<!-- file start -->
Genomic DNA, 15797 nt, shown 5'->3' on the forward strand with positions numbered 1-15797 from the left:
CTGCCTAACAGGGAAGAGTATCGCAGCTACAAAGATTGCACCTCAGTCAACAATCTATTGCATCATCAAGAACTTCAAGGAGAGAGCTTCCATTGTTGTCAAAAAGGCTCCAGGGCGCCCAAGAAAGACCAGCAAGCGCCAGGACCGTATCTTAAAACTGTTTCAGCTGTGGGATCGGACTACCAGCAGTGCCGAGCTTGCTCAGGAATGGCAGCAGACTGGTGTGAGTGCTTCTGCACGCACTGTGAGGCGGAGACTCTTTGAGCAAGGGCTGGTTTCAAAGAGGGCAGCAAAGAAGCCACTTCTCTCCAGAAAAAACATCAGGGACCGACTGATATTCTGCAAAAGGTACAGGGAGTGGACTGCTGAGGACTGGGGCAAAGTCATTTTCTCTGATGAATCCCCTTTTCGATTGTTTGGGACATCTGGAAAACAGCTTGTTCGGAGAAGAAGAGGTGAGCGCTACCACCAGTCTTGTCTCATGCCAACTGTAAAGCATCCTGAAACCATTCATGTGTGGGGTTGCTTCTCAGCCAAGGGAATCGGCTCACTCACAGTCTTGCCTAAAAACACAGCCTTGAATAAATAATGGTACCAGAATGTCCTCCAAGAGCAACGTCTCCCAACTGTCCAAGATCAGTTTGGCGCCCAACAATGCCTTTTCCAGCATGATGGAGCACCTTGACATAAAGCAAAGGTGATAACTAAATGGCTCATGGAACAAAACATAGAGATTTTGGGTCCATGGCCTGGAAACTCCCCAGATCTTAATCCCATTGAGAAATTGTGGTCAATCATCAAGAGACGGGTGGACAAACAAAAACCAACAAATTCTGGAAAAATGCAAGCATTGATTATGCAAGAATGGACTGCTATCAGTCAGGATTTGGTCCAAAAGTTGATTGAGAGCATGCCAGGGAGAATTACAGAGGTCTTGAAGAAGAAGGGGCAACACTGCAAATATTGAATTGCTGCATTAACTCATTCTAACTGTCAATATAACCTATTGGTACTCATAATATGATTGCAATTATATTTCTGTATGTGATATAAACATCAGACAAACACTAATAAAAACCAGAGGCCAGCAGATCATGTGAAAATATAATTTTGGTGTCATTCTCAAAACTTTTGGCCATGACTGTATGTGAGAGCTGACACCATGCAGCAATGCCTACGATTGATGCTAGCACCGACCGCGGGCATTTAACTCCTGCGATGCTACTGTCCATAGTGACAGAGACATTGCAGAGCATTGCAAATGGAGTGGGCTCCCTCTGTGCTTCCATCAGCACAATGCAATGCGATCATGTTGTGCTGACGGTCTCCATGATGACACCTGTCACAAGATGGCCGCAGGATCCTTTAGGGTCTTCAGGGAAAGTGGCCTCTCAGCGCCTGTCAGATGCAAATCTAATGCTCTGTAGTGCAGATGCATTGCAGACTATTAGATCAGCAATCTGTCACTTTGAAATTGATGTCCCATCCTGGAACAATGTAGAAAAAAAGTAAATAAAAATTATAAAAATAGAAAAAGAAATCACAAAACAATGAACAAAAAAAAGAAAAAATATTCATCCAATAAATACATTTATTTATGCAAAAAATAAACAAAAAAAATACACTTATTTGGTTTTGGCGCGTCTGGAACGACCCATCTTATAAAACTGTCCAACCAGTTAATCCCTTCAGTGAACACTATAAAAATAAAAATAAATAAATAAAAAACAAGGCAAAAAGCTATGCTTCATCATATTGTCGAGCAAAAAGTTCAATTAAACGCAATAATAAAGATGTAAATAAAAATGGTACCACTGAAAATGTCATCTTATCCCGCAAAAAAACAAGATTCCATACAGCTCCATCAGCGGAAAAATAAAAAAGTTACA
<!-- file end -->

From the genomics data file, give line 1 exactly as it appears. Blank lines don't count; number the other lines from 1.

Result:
Genomic DNA, 15797 nt, shown 5'->3' on the forward strand with positions numbered 1-15797 from the left: